“You never know when you will say your last goodbye,” the Dowager Empress (Joy Franz) tells Anya (Lila Coogan) in the musical Anastasia. The national tour is at the Academy of Music through April 14. The musical is fresh off its Broadway run, which ended March 31.
This realistic yet magical retelling of the 1997 Fox animated film (whose writers included Philly’s Bruce Graham) follows the amnesiac Anya, who after the Russian Revolution seeks love and her lost identity across a backdrop of social upheaval and terror.
And what a backdrop this production brought on tour. Alexander Dodge fills the huge panels of his scenic design with as much computer-generated imagery as a Pixar film. Snow falls lightly on a czarist palace, a harsh sun beats down on the columns of the Nevsky Prospect, wind rustles the clouds above the Seine in Paris.
Against this backdrop, the con men Dmitry (Stephen Brower) and Vlad (Edward Staudenmayer) train Anya to portray Anastasia, the grand duchess of the Romanovs, who reportedly survived her family’s massacre at the hands of the Bolsheviks a decade earlier.
This new retelling keeps six of the film’s songs, to which composer Stephen Flaherty and lyricist Lynn Ahrens (both of Ragtime fame) add 16 new numbers. The two primary locations and periods — 1920s Paris and 1910s St. Petersburg — infuse the score with a jubilant swing and lush, romantic melodies that tug at the heartstrings.
Coogan’s voice beams in hopeful numbers (“Journey to the Past,” from the film), inviting the too-eager opening-night audience to root for her audibly. As the villainous General Gleb, Jason Michael Evans lumbers across the stage and the European continent like a Frankenstein’s monster, but his rich baritone captures the humanity of a man torn between conscience and country.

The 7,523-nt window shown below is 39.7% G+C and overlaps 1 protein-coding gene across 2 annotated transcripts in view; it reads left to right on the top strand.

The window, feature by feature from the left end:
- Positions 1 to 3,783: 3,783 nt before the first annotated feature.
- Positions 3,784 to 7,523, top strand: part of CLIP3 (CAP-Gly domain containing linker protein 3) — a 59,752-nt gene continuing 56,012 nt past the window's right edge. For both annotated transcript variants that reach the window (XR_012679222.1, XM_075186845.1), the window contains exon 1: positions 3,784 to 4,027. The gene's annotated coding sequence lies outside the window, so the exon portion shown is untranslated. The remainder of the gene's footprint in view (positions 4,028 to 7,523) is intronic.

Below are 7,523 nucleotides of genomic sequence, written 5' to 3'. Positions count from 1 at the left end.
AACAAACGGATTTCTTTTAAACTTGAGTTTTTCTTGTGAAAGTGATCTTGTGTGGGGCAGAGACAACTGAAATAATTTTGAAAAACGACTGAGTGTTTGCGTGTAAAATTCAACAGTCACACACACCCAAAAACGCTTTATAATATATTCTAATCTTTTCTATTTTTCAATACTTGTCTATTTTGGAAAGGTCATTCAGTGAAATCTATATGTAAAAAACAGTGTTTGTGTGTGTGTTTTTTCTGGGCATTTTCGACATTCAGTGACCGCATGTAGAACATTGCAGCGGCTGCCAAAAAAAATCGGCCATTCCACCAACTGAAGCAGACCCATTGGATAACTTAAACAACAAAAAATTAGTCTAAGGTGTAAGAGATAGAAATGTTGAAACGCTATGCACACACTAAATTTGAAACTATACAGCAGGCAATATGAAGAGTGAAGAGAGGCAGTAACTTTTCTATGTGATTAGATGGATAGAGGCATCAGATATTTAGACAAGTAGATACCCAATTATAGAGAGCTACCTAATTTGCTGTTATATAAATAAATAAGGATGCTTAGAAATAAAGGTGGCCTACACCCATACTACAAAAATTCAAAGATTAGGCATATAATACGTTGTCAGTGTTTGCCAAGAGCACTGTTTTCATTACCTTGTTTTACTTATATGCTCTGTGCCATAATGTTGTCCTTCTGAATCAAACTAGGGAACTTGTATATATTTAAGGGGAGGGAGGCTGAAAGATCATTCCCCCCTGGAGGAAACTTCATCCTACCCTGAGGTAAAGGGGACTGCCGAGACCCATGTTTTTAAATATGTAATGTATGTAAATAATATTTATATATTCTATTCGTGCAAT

Linda Cho drapes the actresses in miles of gowns and dresses, highlighting the opulence of the aristocracy, lost to the drab, lifeless colors of the socialists who replaced them. Peggy Hickey’s choreography, by contrast, creates lively infusions of the Charleston with Russian Cossack dancing. With the CGI of Dodge’s set design, the costumes and dancing imbue Anya’s quest with pomp and charm.
Playwright Terrence McNally’s book grounds Anya’s fantasy with touching moments of Chekhovian longing. In this 2½-hour production, his contributions add up to as much as a full nonmusical play. Throughout, Darko Tresnjak’s direction never lets us forget the stakes — the real human drama embodied in the many imposters to the Romanov lineage — while always celebrating the eternal, hopeful quest to find and create one’s self anew.
Don’t miss your chance to say hello to that hope on this touring production’s short run.